A smart ticketing system being introduced this summer hopes to put an end to ticket touts and scammers, using blockchain technology popularised by cryptocurrencies such as Bitcoin.
After securing $20 million of investment last November, The Aventus Protocol will be utilised in the sale of 10,000 tickets across the US and Europe this summer.
With Aventus, dubbed the “bitcoin of ticketing,” each ticket would have a unique identifier, similar to the barcoded ticket we currently use. However, unlike today’s tickets, where only the event organiser can check if the barcode or ticket is valid, any user would be able to check if a ticket is valid immediately.
This is all thanks to the transparency offered by blockchain technology, using advanced cryptographic techniques to provide a secure, public ledger.
The Aventus system allows promoters to enforce rules across the entire supply chain, which everyone from venues to fans must adhere. This technology could be what finally puts an end to extortionate ticket touting, which frequently sees tickets bought up for must-see events, only to be resold for hundreds of pounds more than face value.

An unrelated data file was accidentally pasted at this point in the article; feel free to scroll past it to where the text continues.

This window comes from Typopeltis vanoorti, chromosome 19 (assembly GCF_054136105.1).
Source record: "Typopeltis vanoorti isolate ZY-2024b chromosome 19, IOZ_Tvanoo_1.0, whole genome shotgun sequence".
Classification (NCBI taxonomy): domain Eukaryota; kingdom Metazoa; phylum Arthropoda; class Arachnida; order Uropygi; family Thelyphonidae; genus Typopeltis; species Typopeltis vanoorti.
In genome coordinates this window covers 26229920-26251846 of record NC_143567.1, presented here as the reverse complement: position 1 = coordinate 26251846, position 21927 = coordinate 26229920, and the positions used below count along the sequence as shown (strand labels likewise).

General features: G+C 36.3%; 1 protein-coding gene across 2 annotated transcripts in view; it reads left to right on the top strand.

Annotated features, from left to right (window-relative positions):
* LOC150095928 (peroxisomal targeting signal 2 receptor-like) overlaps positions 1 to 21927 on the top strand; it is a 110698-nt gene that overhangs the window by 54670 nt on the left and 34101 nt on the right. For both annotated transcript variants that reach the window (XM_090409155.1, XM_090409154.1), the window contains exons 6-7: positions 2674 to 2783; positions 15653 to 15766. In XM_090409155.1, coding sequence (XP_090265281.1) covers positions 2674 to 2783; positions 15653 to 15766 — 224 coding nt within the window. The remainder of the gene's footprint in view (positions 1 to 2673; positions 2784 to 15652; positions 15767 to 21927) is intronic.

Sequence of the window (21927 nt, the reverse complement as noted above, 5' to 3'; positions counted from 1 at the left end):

It’s an ‘open-source’ protocol, which means anyone can check out how it works, and create their own software based upon it. So expect an abundance of mobile apps that allow you to instantly check the validity of a ticket.
This would put an end to the anxiety that goes along with buying a second-hand ticket, with no certainty that it will scan successfully when you arrive at the event until you get turned away at the door.
Founders Alan Vey and Anniki Monari see a future where not only all live music tickets are sold using this system, but transport and sports events too.
Alan told press at the Aventus ICO that “we ultimately aim to power all ticket sales online. At the moment we’re focused on event tickets, but we’re looking at the possibility of expanding to transport and sport in the future.”
“I originally completed a thesis in blockchain-based film rights
“One of the biggest problems plaguing the events industry is touting. Almost everyone has had the experience where they go online to buy tickets for their favourite artist, only to find that they’ve sold out in minutes.”
“At Adele’s recent tour, tickets for the Wembley Stadium locations were sold out almost immediately, leaving the majority of her fans disappointed. The tickets – which had a maximum face value of £175 – then began appearing on secondary sale sites for thousands of pounds.
“This is frustrating to fans and leads to very poor brand publicity for the event organiser.”